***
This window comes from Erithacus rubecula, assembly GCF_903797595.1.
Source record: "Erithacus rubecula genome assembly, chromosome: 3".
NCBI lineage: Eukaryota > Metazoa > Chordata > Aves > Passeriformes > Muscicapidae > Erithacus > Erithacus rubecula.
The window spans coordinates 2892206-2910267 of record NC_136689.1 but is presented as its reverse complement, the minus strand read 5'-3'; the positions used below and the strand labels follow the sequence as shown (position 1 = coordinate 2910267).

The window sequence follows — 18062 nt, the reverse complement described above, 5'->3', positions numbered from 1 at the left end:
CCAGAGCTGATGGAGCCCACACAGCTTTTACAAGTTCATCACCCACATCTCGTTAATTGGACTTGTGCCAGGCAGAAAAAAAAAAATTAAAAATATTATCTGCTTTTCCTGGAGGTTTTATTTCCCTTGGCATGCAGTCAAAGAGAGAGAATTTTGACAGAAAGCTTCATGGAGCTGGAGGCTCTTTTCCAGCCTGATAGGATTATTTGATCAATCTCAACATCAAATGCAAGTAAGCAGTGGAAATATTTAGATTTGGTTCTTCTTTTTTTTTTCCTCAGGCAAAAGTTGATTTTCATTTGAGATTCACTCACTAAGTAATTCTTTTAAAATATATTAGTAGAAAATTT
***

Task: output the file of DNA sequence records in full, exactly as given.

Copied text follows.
This window comes from Erithacus rubecula, assembly GCF_903797595.1.
Source record: "Erithacus rubecula genome assembly, chromosome: 3".
NCBI lineage: Eukaryota > Metazoa > Chordata > Aves > Passeriformes > Muscicapidae > Erithacus > Erithacus rubecula.
The window spans coordinates 2892206-2910267 of record NC_136689.1 but is presented as its reverse complement, the minus strand read 5'-3'; the positions used below and the strand labels follow the sequence as shown (position 1 = coordinate 2910267).

The window sequence follows — 18062 nt, the reverse complement described above, 5'->3', positions numbered from 1 at the left end:
CCAGAGCTGATGGAGCCCACACAGCTTTTACAAGTTCATCACCCACATCTCGTTAATTGGACTTGTGCCAGGCAGAAAAAAAAAAATTAAAAATATTATCTGCTTTTCCTGGAGGTTTTATTTCCCTTGGCATGCAGTCAAAGAGAGAGAATTTTGACAGAAAGCTTCATGGAGCTGGAGGCTCTTTTCCAGCCTGATAGGATTATTTGATCAATCTCAACATCAAATGCAAGTAAGCAGTGGAAATATTTAGATTTGGTTCTTCTTTTTTTTTTCCTCAGGCAAAAGTTGATTTTCATTTGAGATTCACTCACTAAGTAATTCTTTTAAAATATATTAGTAGAAAATTT